The president’s good call on Afghan negotiations The United States doesn’t need an agreement with the Taliban that badly and neither does Afghanistan
President Trump made a good call in cancelling a meeting in which he was scheduled to host a face-to-face negotiation between the Afghan president and Taliban representatives. Although ending overseas wars was a campaign promise for a president who tries hard to keep his promises, ending the war in Afghanistan is a “nice to have” for most American voters, including Mr. Trump’s Republican base. If the Trump administration had continued the talks after the recent Taliban attack that killed an American soldier, it would have been construed as American weakness and over-eagerness for an agreement by the insurgents and our Afghan allies as well. We don’t need an agreement that badly, and neither does the Afghan government.
It is true that the Afghan government has lost ground to the Taliban since American combat operations ceased, but the situation has settled into a stalemate that neither side has been able to break, and that is not a good thing for the Taliban. That is particularly true since they have failed to take a major city. The recent failed offensive to take the city of Kanduz was a major defeat for the Taliban as the winter lull in fighting approaches.
Worse for the Taliban, the administration in Kabul is confident enough in its standing with the electorate to continue with planned elections. Disrupting the electoral process and delegitimizing a democratically elected government is a must for any insurgent movement. This is particularly important for the Taliban, which is a coalition of a number of disparate groups. The failure to show progress will hurt both recruiting and fund raising as the winter approaches. This is particularly true considering the fact that the Taliban are fighting two wars; the one against the government may be stalemated, but the Taliban is steadily losing ground to the Islamic State’s Afghan franchise, which is competing with the old school Taliban insurgency for recruits.
The Afghan government doesn’t need a truce or even a cease fire. It has problems with corruption, and the armed forces still need massive influxes of foreign aid and military advice, but it retains the support of the majority of Afghan citizens,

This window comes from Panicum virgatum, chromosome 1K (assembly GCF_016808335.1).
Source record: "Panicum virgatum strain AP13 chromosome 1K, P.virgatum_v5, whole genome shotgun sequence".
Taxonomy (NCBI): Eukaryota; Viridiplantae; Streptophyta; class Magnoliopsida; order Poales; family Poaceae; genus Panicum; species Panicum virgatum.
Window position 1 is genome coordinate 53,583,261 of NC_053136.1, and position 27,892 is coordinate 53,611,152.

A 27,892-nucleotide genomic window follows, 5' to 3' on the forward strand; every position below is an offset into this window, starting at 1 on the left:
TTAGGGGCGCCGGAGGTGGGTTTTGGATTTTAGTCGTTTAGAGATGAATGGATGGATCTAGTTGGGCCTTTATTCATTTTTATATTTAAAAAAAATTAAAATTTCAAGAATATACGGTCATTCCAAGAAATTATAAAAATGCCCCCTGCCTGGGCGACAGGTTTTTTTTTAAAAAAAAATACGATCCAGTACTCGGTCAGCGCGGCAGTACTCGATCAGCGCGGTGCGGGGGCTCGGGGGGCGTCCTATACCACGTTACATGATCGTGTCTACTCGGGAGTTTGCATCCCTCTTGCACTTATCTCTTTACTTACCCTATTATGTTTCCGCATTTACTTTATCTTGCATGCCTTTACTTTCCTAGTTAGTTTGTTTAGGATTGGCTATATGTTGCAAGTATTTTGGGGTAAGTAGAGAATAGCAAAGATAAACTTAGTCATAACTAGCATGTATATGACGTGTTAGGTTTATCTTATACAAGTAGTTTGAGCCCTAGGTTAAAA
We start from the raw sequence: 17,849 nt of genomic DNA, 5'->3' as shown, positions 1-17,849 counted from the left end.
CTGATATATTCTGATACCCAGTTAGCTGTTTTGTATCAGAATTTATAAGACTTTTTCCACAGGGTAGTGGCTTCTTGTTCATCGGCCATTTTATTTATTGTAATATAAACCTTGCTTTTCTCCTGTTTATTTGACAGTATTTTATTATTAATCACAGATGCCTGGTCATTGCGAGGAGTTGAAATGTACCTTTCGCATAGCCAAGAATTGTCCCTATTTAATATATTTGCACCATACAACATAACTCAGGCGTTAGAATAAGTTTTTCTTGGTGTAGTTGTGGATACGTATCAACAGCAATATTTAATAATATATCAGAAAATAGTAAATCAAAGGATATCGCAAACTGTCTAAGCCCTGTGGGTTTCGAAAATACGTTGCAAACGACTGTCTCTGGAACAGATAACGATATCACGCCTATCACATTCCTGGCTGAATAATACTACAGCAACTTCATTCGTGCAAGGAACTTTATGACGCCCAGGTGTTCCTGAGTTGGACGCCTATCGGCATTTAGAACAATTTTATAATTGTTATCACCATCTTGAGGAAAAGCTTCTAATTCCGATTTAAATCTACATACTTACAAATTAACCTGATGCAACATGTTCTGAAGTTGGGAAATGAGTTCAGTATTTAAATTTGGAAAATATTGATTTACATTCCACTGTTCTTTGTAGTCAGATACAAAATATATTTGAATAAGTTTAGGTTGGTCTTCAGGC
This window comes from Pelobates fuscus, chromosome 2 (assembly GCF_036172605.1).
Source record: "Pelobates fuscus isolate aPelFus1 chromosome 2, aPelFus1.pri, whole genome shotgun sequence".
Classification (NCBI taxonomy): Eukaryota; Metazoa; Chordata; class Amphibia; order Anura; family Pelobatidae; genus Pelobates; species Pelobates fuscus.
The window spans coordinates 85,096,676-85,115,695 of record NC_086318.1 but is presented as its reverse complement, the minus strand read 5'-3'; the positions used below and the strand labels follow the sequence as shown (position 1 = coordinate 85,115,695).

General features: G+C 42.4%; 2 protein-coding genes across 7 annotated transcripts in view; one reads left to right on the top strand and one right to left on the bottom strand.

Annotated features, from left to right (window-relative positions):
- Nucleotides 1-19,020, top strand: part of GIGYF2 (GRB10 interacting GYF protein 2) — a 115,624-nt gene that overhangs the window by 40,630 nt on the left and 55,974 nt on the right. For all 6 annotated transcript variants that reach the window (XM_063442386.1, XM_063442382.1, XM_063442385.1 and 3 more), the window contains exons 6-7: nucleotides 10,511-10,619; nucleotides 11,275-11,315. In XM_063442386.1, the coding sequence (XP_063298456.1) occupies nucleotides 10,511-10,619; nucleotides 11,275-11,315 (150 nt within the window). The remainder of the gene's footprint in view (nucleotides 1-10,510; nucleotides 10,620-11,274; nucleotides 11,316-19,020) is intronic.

particularly those in heavily populated areas. These voters have seen life under the Taliban and have no desire to see a return to Islamist rule.
No one thinks that any negotiated agreement will end the war. The Taliban obviously hope that an American withdrawal will dishearten the government enough to give them a fighting edge and perhaps allow them time to deal with the Islamic State threat behind Taliban lines. However, a total American withdrawal would take away the primary argument for the Taliban’s existence which is to rid the nation of foreign “occupation.” Perhaps the Taliban can claim that the Islamic State fighters are a foreign presence, but the Kabul government will be able to make the same argument. There is a real danger that people in the Taliban-occupied areas of Afghanistan will start asking, what are these guys fighting about?”
Things brings us to the American position going forward. President Trump would obviously like to have the war end on his watch, but the only way Afghanistan can hurt him in 2020 is if we leave and the Kabul government collapses; that is not likely to happen. However, Mr. Trump’s best strategy is to facilitate a deal that will get a truce while ensuring some kind of counterterrorist presence that will ensure that the Islamic State cannot use Afghanistan as a base for antiWestern attacks.
As is the case with negotiations Gary Anderson is a retired Marine Corps colonel who served as a civilian adviser in Iraq and Afghanistan. He lectures in Alternative Analysis at the George Washington University’s Elliott School of International Affairs.